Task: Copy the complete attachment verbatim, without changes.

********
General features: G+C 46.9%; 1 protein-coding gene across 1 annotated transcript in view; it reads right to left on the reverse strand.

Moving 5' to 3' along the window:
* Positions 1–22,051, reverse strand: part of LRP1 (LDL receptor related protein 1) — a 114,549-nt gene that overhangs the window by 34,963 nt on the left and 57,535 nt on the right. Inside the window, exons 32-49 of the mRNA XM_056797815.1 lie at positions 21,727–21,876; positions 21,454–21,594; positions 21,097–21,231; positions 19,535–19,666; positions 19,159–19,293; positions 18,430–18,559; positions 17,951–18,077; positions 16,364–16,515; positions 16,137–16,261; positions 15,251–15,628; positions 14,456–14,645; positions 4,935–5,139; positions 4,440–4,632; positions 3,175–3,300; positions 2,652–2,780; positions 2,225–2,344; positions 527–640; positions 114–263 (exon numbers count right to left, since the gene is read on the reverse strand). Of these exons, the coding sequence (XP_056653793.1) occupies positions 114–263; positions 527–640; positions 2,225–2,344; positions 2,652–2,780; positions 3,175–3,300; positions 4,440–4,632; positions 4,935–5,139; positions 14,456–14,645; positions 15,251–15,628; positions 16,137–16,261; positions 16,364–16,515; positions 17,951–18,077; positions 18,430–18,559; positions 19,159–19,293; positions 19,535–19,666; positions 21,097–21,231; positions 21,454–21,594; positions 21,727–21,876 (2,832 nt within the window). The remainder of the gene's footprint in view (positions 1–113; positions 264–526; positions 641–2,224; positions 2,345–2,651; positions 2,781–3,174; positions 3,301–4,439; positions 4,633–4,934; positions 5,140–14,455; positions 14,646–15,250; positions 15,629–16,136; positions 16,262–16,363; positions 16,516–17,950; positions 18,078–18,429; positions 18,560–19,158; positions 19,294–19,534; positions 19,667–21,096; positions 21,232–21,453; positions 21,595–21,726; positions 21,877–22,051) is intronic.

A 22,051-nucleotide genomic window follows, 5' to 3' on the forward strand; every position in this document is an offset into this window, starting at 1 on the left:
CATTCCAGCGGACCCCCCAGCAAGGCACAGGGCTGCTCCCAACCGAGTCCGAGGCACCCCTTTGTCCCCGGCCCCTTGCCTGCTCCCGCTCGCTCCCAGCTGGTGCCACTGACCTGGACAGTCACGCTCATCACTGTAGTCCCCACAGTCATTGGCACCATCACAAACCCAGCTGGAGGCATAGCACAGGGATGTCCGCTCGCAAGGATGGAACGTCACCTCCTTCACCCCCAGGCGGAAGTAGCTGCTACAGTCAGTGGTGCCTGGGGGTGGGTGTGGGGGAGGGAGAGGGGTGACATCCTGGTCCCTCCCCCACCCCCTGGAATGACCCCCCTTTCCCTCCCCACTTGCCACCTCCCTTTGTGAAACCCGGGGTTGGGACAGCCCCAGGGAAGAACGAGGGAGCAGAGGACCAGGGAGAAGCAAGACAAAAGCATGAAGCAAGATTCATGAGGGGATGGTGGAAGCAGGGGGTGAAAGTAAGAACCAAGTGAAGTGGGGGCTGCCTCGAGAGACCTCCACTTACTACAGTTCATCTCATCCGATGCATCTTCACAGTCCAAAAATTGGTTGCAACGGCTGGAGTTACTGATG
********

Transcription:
General features: G+C 46.9%; 1 protein-coding gene across 1 annotated transcript in view; it reads right to left on the reverse strand.

Moving 5' to 3' along the window:
* Positions 1–22,051, reverse strand: part of LRP1 (LDL receptor related protein 1) — a 114,549-nt gene that overhangs the window by 34,963 nt on the left and 57,535 nt on the right. Inside the window, exons 32-49 of the mRNA XM_056797815.1 lie at positions 21,727–21,876; positions 21,454–21,594; positions 21,097–21,231; positions 19,535–19,666; positions 19,159–19,293; positions 18,430–18,559; positions 17,951–18,077; positions 16,364–16,515; positions 16,137–16,261; positions 15,251–15,628; positions 14,456–14,645; positions 4,935–5,139; positions 4,440–4,632; positions 3,175–3,300; positions 2,652–2,780; positions 2,225–2,344; positions 527–640; positions 114–263 (exon numbers count right to left, since the gene is read on the reverse strand). Of these exons, the coding sequence (XP_056653793.1) occupies positions 114–263; positions 527–640; positions 2,225–2,344; positions 2,652–2,780; positions 3,175–3,300; positions 4,440–4,632; positions 4,935–5,139; positions 14,456–14,645; positions 15,251–15,628; positions 16,137–16,261; positions 16,364–16,515; positions 17,951–18,077; positions 18,430–18,559; positions 19,159–19,293; positions 19,535–19,666; positions 21,097–21,231; positions 21,454–21,594; positions 21,727–21,876 (2,832 nt within the window). The remainder of the gene's footprint in view (positions 1–113; positions 264–526; positions 641–2,224; positions 2,345–2,651; positions 2,781–3,174; positions 3,301–4,439; positions 4,633–4,934; positions 5,140–14,455; positions 14,646–15,250; positions 15,629–16,136; positions 16,262–16,363; positions 16,516–17,950; positions 18,078–18,429; positions 18,560–19,158; positions 19,294–19,534; positions 19,667–21,096; positions 21,232–21,453; positions 21,595–21,726; positions 21,877–22,051) is intronic.

A 22,051-nucleotide genomic window follows, 5' to 3' on the forward strand; every position in this document is an offset into this window, starting at 1 on the left:
CATTCCAGCGGACCCCCCAGCAAGGCACAGGGCTGCTCCCAACCGAGTCCGAGGCACCCCTTTGTCCCCGGCCCCTTGCCTGCTCCCGCTCGCTCCCAGCTGGTGCCACTGACCTGGACAGTCACGCTCATCACTGTAGTCCCCACAGTCATTGGCACCATCACAAACCCAGCTGGAGGCATAGCACAGGGATGTCCGCTCGCAAGGATGGAACGTCACCTCCTTCACCCCCAGGCGGAAGTAGCTGCTACAGTCAGTGGTGCCTGGGGGTGGGTGTGGGGGAGGGAGAGGGGTGACATCCTGGTCCCTCCCCCACCCCCTGGAATGACCCCCCTTTCCCTCCCCACTTGCCACCTCCCTTTGTGAAACCCGGGGTTGGGACAGCCCCAGGGAAGAACGAGGGAGCAGAGGACCAGGGAGAAGCAAGACAAAAGCATGAAGCAAGATTCATGAGGGGATGGTGGAAGCAGGGGGTGAAAGTAAGAACCAAGTGAAGTGGGGGCTGCCTCGAGAGACCTCCACTTACTACAGTTCATCTCATCCGATGCATCTTCACAGTCCAAAAATTGGTTGCAACGGCTGGAGTTACTGATG